JIM RUGG ANSWERS 15 QUESTIONS WITH JULINDA MORROW
Jim Rugg first appeared on my radar when he was drawing the comic Street Angel. I was immediately attracted to the title character – a 12-year-old homeless, skateboarding, martial artist who rolls through the worst ghetto of Angel City battling ninjas, hunger and challenges to personal hygiene.
Jim’s next book, Afrodisiac was a beautifully designed satirical homage to Blaxploitation films of the ‘70’s and vintage superhero comics. The breadth of styles and techniques he integrated into Afrodisiac established Jim as a powerful creative force in modern comics.
A gallery of Jim’s art can be seen at the end of this interview.
Julinda Morrow: What path led you to comics and sequential art?
Jim Rugg: You know how when you’re in kindergarten, everyone draws stuff, then as you get older, almost everyone stops drawing stuff? I was the kid in the back of the class that never stopped drawing. When I was 12, I bought a comic book. By the time I got home form the store, I had my mind made up that I was going to draw comics when I grew up.
JM: What schooling or training did you receive?
JR: I have a BFA in graphic design with a minor in painting. For comics, I would read interviews with cartoonists and seek out books on whatever they recommended from figure drawing and caricature to cinematography and film editing. As I got more involved in the industry, I sought out other cartoonists and asked them questions about how they made comics (which I continue to do).
JM: Who, in your opinion, are the pioneers of sequential art?
JR: I’m going to stick to North America because I’m too ignorant to be confident about the global history of comics. If you’d like me to expound on any of these names, let me know. Siegel, Shuster, Basil Wolverton, Simon, Kirby, Eisner, Stan Lee, Gary Panter, Robert Crumb, Hernandez Brothers, Fantagraphics, Dan Clowes, Chris Ware, Richard McGuire, Frank Miller, Alan Moore, Dave Sim, Tom Devlin, James Sturm, Art Spiegelman, Harvey Pekar, Bill Sienkiewicz, Chester Brown, George Herriman, Charles Shulz, Harvey Kurtzman, Sammy Harkham, Joe Kubert, the Image Comics founders, the Milestone creators, Matt Baker, R.F. Outcault…I’m sure I’m forgetting hundreds of people.
JM: How do you define sequential art?
JR: I guess I’d define sequential art as more than one piece of art or image or element intended to be seen, viewed, or experienced in a particular order. So with this definition, I’d include music, film, video, children’s books, possibly sculpture gardens, arguably amusement parks and some ad campaigns (if you include commercial design in your definition of “art”), possibly museums, prose, poems, hypertext (which is almost like an abstract sequence), tarot card reading?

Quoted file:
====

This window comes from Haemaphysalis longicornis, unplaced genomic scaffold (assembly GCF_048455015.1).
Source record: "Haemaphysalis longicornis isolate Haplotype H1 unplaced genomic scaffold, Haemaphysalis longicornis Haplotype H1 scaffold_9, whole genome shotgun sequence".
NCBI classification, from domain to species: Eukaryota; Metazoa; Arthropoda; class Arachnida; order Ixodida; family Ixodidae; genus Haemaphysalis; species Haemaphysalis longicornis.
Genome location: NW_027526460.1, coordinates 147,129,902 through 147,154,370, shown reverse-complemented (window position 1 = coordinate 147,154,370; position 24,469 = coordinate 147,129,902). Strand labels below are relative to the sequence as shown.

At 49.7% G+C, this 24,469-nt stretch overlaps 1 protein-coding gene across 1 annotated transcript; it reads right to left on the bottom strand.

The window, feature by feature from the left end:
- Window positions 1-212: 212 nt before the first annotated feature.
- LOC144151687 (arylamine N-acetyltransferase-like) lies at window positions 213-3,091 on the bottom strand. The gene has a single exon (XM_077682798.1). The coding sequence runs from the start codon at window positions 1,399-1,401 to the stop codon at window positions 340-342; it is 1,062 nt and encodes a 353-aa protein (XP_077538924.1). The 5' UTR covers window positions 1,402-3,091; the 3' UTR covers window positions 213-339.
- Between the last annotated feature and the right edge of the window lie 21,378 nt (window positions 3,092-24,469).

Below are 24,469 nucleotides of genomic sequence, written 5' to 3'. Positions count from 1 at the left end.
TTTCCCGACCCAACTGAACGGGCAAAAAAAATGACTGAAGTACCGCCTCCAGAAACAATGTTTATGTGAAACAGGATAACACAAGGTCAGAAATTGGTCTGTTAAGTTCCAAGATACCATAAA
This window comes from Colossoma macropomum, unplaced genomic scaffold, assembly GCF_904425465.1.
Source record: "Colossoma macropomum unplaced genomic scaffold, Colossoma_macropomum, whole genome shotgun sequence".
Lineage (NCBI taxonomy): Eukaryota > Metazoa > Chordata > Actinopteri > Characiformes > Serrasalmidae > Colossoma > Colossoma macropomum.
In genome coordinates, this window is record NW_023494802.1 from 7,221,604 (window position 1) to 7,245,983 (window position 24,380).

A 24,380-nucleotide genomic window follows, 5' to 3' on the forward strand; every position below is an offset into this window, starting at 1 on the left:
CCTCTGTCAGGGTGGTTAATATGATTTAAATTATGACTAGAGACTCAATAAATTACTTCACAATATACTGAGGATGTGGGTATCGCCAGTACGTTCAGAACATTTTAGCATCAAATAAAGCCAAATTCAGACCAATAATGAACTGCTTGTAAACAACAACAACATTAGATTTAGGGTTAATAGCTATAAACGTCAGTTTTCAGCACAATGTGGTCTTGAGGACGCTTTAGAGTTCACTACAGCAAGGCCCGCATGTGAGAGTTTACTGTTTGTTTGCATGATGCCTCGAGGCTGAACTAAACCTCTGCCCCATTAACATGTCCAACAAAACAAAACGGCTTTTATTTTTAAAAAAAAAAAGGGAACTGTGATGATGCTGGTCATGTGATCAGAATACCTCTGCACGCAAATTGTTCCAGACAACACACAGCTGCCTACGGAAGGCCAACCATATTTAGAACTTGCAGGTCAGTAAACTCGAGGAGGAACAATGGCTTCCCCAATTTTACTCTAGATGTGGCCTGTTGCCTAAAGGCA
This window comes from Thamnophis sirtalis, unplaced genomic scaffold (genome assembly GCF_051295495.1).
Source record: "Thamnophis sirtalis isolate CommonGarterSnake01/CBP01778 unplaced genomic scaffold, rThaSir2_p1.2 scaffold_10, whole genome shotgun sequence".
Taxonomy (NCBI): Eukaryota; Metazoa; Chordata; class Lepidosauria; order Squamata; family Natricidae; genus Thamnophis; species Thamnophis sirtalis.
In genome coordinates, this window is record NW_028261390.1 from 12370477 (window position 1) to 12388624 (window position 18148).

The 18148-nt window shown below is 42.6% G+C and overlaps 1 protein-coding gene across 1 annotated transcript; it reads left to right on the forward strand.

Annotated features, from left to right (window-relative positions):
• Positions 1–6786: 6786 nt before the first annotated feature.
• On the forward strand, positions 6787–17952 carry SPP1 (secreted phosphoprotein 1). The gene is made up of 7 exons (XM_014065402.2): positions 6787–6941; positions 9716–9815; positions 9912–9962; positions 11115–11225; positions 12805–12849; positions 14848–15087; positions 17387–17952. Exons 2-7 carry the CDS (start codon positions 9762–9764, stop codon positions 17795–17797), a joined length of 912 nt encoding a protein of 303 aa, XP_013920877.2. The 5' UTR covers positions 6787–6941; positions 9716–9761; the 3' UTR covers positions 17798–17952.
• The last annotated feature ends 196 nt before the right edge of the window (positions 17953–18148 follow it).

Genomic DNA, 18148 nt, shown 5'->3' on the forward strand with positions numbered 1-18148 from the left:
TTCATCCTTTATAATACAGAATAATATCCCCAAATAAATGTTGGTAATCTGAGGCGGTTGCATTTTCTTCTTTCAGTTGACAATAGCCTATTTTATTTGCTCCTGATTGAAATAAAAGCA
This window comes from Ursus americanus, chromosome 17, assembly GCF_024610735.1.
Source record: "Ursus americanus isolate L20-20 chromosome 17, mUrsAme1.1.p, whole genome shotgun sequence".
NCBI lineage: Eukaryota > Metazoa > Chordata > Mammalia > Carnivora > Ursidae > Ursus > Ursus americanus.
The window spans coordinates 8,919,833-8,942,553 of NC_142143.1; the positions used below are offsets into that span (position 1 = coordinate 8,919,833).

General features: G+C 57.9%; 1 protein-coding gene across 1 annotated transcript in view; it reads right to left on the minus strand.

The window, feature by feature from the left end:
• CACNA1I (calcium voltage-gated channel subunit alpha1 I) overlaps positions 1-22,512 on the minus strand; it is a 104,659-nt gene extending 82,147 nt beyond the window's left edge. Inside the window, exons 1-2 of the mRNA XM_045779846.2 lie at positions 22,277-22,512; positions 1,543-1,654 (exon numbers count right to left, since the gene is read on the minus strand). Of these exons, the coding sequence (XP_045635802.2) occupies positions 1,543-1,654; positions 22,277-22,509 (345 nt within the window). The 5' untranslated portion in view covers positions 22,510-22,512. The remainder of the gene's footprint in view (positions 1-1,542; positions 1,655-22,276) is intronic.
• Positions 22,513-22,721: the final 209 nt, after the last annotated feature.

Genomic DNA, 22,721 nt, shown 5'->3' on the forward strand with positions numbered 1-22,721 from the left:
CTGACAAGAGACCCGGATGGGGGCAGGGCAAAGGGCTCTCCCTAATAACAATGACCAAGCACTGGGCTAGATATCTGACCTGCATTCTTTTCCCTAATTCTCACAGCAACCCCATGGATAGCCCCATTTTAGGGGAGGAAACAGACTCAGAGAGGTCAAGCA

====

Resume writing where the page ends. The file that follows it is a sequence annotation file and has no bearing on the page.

If you mean comics, I’m not sure why you don’t use that term. It’s shorter and avoids this sort of confusion. The problem with the phrase sequential art when applied to comics is that a literal definition doesn’t include work like The Far Side, or Peter Arno’s cartoons or Al Hirshfeld’s work. Lots of comics work isn’t sequential and a lot of sequential art isn’t comics.
JM: Do you find that sequential art provides you with near-limitless possibilities for storytelling or do you experience it as constraining?
JR: I find comics to be nearly limitless. I’m very interested right now in the relationship between time and space in comics and how that relationship is affected when comics leave the familiar constraints of the printed page. I’m also interested in editing – which in this case refers to panel-to-panel relationships as well as the representation of information in drawings (how many details […] you include, what […] you simplify, etc.) And I’m always interested in drawing, composition, and design. Lately I’ve also been thinking a lot about color, reproduction, and distribution.
JM: What qualities or resources do you believe are most important for a sequential storyteller to have?
JR: A proofreader is important. A good editor is a luxury but not a necessity. Discipline. Vision. Imagination. Determination. Confidence. Curiosity. Something that makes marks. Hunger. And I think a sense of timing is useful. Humor never hurt anyone either.
JM: How do you approach your work process?
JR: Every job is different. I usually get up around 6:00 a.m. (I’m a morning person) and try to get as much accomplished as possible by lunchtime. I try to exercise and monitor my diet to maximize my output. But in terms of what I draw or write and when – every day and every project is unique (which is so inefficient).
JM: How many hours a day do you work? Are you uniformly productive on any given day or more productive on some days than others?
JR: It varies. For most of this year it has averaged around 10-12 hours a day 7 days a week. But each day is different. And occasionally I take a day off. I’m planning to take a week off in August. I think vacation is important. I took one last summer and feel like I’ve been living off of that recharge ever since.